There’s reason for quiet optimism in the central Island area, despite lingering effects of an economic downturn.
That’s the message close to 200 audience members heard at the Canadian Home Builders’ Association – Central Vancouver Island’s construction industry forum Thursday at the Coast Bastion Inn.
From the debt crisis in Europe and trade with China, to interest rates and investment opportunities in Nanaimo, speakers talked of a stable B.C. economy with slow growth in a number of sectors expected in 2012.
Toby Seward, city director of development, said there are people who want to invest in Nanaimo.
“2011 was a bit of a tough year, but it looks like 2012 is going to be a steady year,” he said. “We review the stats, review what’s going forward and the signs are looking good in our one- to five-year forecast.”
There are numerous sites in the city in terms of development, including the Sandstone project in Cedar, the Green Thumb Nursery property on Hammond Bay and the Madill property on Bowen Road, he said.
“Oceanview is still talking about moving ahead as well,” he said.
Bill Corsan, city manager of real estate, said investment opportunities are being driven by low interest rates, flattened land values, low vacancy rates and lack of rental products.
“We have two rental projects happening right now and I think the last one was in the 1990s,” he said.
Travis Archibald, Vancouver Island market analyst with the Canada Mortgage and Housing Corporation, said housing starts in Nanaimo fell in 2011, but remain relatively stable and a slight increase is forecast for this year.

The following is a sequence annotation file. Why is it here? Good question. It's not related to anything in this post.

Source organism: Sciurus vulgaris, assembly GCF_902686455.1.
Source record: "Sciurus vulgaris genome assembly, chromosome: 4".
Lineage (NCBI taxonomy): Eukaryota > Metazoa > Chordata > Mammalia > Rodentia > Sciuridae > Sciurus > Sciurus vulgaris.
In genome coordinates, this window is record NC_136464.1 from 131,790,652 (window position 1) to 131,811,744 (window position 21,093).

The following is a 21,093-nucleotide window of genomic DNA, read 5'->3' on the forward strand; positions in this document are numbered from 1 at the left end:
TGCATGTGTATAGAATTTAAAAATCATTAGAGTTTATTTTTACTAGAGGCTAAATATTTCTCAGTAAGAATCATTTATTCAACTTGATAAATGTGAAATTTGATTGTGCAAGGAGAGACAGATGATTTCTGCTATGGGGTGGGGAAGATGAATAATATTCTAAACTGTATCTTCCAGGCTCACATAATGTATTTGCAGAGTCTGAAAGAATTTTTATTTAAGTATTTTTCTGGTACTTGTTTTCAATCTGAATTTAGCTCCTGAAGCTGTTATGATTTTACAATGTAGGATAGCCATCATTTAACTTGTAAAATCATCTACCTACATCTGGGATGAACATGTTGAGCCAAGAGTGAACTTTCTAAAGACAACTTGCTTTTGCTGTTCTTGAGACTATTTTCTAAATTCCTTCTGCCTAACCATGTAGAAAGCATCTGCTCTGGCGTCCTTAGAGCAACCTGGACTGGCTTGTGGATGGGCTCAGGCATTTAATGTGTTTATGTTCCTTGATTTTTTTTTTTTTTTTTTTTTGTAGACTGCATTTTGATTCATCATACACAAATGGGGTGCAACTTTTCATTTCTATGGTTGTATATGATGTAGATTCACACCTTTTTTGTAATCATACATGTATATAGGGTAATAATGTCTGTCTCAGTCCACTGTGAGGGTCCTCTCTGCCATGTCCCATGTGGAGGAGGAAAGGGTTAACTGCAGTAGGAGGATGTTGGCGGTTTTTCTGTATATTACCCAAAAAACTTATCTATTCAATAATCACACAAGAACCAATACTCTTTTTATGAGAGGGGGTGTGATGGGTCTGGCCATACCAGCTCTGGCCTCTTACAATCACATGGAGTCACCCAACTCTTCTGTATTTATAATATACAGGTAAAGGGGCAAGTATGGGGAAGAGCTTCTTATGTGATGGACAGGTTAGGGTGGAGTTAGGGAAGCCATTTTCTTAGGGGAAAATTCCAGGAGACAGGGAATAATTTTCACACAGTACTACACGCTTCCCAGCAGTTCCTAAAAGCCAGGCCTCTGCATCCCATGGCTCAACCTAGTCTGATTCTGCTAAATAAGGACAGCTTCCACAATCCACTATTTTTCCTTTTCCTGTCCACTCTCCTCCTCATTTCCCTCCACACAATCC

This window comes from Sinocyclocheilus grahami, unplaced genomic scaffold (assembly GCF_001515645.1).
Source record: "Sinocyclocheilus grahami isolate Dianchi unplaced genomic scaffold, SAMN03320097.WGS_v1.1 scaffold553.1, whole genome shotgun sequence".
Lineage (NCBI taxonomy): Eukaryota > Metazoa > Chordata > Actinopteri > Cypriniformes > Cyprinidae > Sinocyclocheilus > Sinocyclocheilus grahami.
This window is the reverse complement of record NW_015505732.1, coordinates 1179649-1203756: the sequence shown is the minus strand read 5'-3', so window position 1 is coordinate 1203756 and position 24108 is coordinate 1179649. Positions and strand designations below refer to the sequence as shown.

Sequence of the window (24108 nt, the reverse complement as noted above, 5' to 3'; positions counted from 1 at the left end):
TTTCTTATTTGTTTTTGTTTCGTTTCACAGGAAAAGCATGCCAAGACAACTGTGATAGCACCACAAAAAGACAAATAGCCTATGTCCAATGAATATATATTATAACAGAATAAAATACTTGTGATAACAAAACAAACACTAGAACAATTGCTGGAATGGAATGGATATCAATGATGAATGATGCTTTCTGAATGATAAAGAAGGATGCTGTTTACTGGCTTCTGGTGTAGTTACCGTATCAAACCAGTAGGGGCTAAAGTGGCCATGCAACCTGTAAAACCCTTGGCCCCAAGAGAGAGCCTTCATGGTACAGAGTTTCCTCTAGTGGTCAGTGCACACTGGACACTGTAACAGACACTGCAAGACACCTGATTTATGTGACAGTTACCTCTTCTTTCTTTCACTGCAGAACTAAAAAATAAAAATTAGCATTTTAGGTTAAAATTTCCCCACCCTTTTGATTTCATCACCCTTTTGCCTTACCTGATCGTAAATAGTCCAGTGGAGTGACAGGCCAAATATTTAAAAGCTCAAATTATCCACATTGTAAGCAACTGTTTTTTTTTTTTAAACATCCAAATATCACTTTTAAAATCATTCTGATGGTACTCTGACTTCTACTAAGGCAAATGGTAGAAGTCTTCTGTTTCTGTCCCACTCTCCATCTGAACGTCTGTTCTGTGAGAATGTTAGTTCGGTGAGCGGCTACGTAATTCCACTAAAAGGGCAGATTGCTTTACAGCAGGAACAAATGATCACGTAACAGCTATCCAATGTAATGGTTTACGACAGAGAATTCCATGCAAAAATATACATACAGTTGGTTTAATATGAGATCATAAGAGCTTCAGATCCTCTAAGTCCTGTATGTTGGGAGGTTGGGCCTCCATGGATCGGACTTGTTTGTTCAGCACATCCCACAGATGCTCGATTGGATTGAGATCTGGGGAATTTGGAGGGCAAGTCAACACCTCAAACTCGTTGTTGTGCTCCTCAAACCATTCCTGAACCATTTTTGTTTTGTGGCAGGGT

“We also saw roughly 1,500 MLS transactions in 2011 and expect a slight increase to that in 2012, but nowhere near past levels,” he said. “Supply is relatively stable and there should be a bit of an increase in demand this year, but it is still a buyer’s market.”
Mark Lovick of RBC said Vancouver Island seems to be filtered from the sweeping economic challenges the rest of the world faces and continued low interest rates are good news.
“We don’t see the huge swings up or down,” he said. “On the Island, we’ve had virtually the same sales activity for the last four years.”
Doug Wittal, CHBA provincial president, detects a sense of optimism among homebuilders in the central Island and likes what he sees in terms of people stepping outside the box.
“We drive the market, we drive the economy and if you’re not willing to change your product and get into the new world, you’re not going to have a market and you’re not going to be working,” he said.
Wittal pointed to the Greenrock industrial park between Bowen and Boxwood roads and the Village at Summerhill townhouse project on Dufferin Crescent as two examples.
“You have to be innovative in today’s world,” he said. “Green and affordability are key words. That’s where we have to go.”